Chafing dishes, vines and amplifiers flew by each other as caterers, riggers and grips hurried them to their respective places. In the span of an hour, the National Museum of Scotland’s grand gallery was transformed from Victorian to vegetation.
Vines hanging from the balconies, green speckled light playing across the floor, and staff hurrying about dressed in full monkey suits all give the impression of a jungle canopy. This was the immersive atmosphere of the museum’s after hours event, showcasing their current exhibition Monkey Business.
Putting on a Museum Late, as they’re called here, is an busy and exciting task. Arriving at 5:15pm after a day spent at a desk, I was immediately swept up in a wave of energy and activity as dozens of staff and volunteers prepared to put on a show for an eager crowd of grown-up children.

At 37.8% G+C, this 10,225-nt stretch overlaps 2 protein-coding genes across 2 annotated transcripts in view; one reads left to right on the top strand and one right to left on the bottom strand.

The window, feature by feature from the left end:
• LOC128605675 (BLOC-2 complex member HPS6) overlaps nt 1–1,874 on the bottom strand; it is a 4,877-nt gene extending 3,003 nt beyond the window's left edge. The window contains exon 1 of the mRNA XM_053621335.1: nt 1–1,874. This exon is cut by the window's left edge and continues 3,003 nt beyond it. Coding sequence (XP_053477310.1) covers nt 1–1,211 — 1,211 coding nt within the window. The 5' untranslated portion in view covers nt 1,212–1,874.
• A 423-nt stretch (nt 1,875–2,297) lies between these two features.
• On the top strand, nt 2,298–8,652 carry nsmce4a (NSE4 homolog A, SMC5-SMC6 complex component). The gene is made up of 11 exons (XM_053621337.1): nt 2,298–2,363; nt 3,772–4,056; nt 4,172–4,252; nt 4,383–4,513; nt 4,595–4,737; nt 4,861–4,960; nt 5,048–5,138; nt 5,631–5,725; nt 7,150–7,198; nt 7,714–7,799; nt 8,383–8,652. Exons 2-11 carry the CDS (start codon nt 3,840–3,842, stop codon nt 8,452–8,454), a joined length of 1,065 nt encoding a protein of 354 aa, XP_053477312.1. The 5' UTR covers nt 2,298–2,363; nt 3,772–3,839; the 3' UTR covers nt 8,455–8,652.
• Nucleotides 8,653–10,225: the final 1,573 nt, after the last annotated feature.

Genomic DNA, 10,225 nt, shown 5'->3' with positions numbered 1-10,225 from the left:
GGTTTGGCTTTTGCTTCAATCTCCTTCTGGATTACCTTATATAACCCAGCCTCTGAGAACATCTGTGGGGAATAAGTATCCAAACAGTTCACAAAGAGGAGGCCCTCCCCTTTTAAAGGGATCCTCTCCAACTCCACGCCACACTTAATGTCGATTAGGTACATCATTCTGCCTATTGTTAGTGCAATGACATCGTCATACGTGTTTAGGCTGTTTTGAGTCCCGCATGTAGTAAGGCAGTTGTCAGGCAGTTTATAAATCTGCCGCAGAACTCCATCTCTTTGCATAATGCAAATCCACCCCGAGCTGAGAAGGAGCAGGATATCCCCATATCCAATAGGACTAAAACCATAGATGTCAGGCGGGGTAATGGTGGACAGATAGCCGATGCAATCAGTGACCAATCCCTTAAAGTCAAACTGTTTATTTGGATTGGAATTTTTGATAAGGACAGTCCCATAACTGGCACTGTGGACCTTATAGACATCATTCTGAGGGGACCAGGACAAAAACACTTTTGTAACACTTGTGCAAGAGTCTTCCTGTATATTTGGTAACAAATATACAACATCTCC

I was there to deliver ‘a fun activity’ as part of the primate themed evening. As students volunteering with the museum’s Science and Technology department, my partner and I had developed a (quite silly) game called Primate Pillow Talk and were buzzing to share it with visitors.
Soon enough the doors opened, the band struck up and the night was underway. With other activities including face-painting, crafts and dancing, it was obvious that adults enjoy a bit of play just as much as the younger generation.
Giggles abounded at Primate Pillow Talk, as visitors tried to navigate human situations using the body language of our evolutionary cousins. Some the gestures were familiar, such as frowning at people you don’t like, while others were a bit more unexpected (few humans would recognize tearing strips from leaves with your teeth as flirting).
At the end of the night all in attendance (myself included) watched dancers from All or Nothing perform a fantastic aerial show. Standing there watching my fellow humans climb and swing above me, I couldn’t help but feel an intense comradery with the hundreds of primate species with whom we share this planet.